By Joice Alves
LONDON -Sterling trimmed some of its losses on Thursday after better-than-expected UK PMI numbers for June, but the pound remained vulnerable to political risks and recession fears.
The PMI’s preliminary composite index held at 53.1 in June, above the median forecast of 52.6 in a Reuters poll of economists, and unchanged from May.
The pound flattened against the U.S. dollar to $1.2261 at 1505 GMT, having earlier fallen below $1.22.
Against a weakening euro, sterling rose 0.3% on the day at 85.83 pence, having earlier touched a one-week low.. [FRX/]
“Markets are likely reading the UK survey results in comparison with the euro zone ones, which instead showed a larger drop than expected,” said Francesco Pesole, FX strategist at ING.
The numbers “partly – and temporarily – ease some market concerns about the UK economic outlook, supporting the current aggressive Bank of England rate pricing”.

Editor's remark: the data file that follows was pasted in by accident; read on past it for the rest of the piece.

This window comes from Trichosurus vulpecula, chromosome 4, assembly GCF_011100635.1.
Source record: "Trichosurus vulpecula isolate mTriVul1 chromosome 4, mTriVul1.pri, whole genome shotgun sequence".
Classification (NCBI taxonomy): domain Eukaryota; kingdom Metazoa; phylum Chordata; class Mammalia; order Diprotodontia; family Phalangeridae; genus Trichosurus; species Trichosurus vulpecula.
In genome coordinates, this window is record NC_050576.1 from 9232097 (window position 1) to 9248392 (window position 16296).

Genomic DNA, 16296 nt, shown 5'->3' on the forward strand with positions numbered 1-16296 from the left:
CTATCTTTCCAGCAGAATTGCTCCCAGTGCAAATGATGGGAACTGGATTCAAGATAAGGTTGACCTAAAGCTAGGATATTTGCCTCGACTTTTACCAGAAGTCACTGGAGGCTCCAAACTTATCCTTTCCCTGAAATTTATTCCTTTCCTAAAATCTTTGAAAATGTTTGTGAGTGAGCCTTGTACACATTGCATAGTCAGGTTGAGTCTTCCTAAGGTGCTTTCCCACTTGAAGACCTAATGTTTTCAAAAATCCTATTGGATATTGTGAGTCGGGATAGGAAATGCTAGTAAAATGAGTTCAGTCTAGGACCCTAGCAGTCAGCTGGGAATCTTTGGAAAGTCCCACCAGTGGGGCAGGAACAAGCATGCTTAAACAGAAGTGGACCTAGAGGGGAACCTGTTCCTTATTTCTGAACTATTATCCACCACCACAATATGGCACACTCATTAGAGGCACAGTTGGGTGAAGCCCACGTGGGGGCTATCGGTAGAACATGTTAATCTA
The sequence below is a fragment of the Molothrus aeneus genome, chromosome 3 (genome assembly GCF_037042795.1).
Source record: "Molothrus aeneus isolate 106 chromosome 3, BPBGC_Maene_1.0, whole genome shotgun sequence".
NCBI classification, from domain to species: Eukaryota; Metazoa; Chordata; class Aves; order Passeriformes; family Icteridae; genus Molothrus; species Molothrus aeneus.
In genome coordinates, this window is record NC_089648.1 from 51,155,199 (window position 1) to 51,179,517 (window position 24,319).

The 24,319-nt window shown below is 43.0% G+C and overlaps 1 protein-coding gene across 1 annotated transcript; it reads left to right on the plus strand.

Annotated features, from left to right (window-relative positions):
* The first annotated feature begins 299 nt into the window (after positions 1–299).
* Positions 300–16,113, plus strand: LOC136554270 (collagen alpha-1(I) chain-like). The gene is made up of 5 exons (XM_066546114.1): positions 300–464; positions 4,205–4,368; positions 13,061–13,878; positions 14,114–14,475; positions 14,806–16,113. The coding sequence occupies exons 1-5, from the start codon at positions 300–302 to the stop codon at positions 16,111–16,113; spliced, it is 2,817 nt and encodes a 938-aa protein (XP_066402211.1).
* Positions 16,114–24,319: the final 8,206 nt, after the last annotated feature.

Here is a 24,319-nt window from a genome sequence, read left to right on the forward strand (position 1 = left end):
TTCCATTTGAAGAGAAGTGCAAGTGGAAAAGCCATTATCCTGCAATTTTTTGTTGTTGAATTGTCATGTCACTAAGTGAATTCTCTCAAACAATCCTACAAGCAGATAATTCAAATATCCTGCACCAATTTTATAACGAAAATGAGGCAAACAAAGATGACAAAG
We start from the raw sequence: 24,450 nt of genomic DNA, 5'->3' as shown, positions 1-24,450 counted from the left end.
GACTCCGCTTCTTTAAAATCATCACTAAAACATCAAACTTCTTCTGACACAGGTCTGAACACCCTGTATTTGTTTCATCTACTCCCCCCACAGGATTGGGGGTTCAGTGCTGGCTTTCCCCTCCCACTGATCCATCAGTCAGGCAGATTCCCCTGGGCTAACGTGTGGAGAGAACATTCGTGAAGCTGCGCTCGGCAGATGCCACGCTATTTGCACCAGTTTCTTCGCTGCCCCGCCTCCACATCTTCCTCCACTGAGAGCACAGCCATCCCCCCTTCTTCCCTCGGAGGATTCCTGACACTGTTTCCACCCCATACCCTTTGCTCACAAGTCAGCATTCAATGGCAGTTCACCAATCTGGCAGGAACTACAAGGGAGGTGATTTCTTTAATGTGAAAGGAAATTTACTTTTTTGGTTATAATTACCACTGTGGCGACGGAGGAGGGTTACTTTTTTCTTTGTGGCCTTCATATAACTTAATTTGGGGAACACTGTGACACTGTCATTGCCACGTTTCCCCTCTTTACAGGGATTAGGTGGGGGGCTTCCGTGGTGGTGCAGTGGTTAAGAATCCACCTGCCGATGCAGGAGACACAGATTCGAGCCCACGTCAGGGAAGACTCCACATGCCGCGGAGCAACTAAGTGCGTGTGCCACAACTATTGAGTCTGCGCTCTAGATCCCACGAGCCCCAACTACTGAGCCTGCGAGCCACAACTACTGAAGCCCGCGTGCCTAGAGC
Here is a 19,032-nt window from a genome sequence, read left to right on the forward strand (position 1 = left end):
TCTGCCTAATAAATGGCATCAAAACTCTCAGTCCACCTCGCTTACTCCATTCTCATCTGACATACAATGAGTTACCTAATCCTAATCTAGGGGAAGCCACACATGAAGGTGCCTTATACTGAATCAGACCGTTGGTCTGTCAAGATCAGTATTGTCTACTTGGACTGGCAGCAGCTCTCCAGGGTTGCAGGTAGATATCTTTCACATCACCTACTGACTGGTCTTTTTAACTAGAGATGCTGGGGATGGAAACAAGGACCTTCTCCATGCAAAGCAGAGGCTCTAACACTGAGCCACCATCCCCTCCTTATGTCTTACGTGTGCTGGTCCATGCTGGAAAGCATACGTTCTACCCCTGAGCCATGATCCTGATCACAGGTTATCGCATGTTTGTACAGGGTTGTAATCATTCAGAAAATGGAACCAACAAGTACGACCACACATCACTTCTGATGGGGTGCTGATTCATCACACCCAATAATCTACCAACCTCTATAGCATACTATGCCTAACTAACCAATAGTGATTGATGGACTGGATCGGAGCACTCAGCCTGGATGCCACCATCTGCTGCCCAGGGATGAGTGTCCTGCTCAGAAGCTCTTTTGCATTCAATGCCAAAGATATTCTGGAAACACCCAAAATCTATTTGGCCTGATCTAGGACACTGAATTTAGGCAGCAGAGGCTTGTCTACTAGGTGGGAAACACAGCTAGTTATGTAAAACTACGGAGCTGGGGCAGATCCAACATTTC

Jane Foley, head of FX strategy at Rabobank in London, added: “it is a relief to the market that the UK services PMI was not weaker due to the long Jubilee weekend”.
The BoE raised its benchmark rate by 25 bps to 1.25% on June 16 and said it was ready to act “forcefully” if needed to stamp out dangers posed by inflation, despite fears that the rising cost of borrowing could further harm the economy.
Investors were also on watch for further signs of political instability as the ruling Conservative Party was contesting two by-elections on Thursday: one in Tiverton and Honiton in the southwest and another in Wakefield in the north.
A defeat in either place could spur Conservative lawmakers to find a way to oust Prime Minister Boris Johnson after months of scandal.
“Losses for the Tories today will contribute to the ongoing clouds hanging over the PM’s prospects as party leader,” said Rabobank’s Foley.
“They will therefore likely serve as a reminder of the distractions created by the behaviour of various party officials, which is a negative factor for investment confidence and the pound.”
In the meantime, strikes have crippled Britain’s rail network this week as union bosses, train operating firms and the government faced off over demands that workers’ pay increases keep pace with galloping inflation, at a 40-year high of 9.1% in May.
Official data published on Thursday showed that surging debt interest costs triggered by the leap in inflation forced the British government to borrow more than expected in May at 14 billion pounds ($17.14 billion).